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Anesthesiology. 2017 Mar;126(3):472-481. doi: 10.1097/ALN.0000000000001514.

Retesting the Hypothesis of a Clinical Randomized Controlled Trial in a Simulation Environment to Validate Anesthesia Simulation in Error Research (the VASER Study).

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From the Department of Anaesthesiology, Faculty of Medical and Health Sciences (A.F.M., J.A.H., J.T.), Centre for Medical and Health Sciences Education, Faculty of Medical and Health Sciences (C.S.W., J.M.W.), University of Auckland, Auckland, New Zealand; Anaesthetic Department, St Mary's Hospital, London, United Kingdom (K.-E.E.); Department of Medicine, Christchurch School of Medicine and Health Sciences, University of Otago, New Zealand (C.F.); University Division of Anaesthesia, University of Cambridge, Addenbrooke's Hospital, Cambridge, United Kingdom (D.W.W.); Department of Anaesthesia, Cambridge University Hospitals, Cambridge, United Kingdom (A.K.G.); and Anaesthesia and Critical Care, Division of Clinical Neuroscience, University of Nottingham, Nottingham, United Kingdom (R.P.M., R.E.).



Simulation has been used to investigate clinical questions in anesthesia, surgery, and related disciplines, but there are few data demonstrating that results apply to clinical settings. We asked "would results of a simulation-based study justify the same principal conclusions as those of a larger clinical study?"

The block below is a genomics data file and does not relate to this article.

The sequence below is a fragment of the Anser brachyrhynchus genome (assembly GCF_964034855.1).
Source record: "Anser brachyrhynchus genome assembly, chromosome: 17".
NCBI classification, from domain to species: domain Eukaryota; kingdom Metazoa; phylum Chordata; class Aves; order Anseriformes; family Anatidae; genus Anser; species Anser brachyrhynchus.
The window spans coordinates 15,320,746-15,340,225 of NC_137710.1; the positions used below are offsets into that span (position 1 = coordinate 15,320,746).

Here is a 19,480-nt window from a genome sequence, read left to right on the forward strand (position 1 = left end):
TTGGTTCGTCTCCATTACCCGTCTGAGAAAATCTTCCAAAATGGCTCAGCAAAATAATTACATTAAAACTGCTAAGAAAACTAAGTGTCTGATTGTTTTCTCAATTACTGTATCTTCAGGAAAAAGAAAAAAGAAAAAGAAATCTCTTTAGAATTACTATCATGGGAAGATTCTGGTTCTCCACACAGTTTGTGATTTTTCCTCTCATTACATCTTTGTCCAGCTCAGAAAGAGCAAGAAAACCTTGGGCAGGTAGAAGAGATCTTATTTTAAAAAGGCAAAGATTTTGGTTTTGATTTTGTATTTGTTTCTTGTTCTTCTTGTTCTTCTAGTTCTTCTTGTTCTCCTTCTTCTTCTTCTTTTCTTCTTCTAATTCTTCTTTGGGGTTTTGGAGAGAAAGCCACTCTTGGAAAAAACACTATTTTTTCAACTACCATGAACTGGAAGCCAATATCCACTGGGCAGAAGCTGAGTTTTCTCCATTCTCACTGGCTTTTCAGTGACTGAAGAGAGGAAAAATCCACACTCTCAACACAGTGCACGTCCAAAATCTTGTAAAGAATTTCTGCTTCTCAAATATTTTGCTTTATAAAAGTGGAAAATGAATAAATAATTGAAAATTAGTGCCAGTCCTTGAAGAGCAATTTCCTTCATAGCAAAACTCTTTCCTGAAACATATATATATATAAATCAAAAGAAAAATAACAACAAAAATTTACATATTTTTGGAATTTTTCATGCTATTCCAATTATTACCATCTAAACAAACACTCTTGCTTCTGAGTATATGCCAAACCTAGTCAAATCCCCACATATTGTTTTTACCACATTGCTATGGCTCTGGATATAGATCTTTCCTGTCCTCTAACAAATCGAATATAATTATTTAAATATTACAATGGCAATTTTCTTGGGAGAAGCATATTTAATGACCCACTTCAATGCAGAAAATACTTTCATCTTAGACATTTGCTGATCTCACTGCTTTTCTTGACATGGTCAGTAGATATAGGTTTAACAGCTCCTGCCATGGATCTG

We compared results from a randomized controlled trial in a simulated environment involving 80 cases at three centers with those from a randomized controlled trial in a clinical environment involving 1,075 cases. In both studies, we compared conventional methods of anesthetic management with the use of a multimodal system (SAFERsleep; Safer Sleep LLC, Nashville, Tennessee) designed to reduce drug administration errors. Forty anesthesiologists each managed two simulated scenarios randomized to conventional methods or the new system. We compared the rate of error in drug administration or recording for the new system versus conventional methods in this simulated randomized controlled trial with that in the clinical randomized controlled trial (primary endpoint). Six experts were asked to indicate a clinically relevant effect size.


In this simulated randomized controlled trial, mean (95% CI) rates of error per 100 administrations for the new system versus conventional groups were 6.0 (3.8 to 8.3) versus 11.6 (9.3 to 13.8; P = 0.001) compared with 9.1 (6.9 to 11.4) versus 11.6 (9.3 to 13.9) in the clinical randomized controlled trial (P = 0.045). A 10 to 30% change was considered clinically relevant. The mean (95% CI) difference in effect size was 27.0% (-7.6 to 61.6%).


The results of our simulated randomized controlled trial justified the same primary conclusion as those of our larger clinical randomized controlled trial, but not a finding of equivalence in effect size.

[Indexed for MEDLINE]

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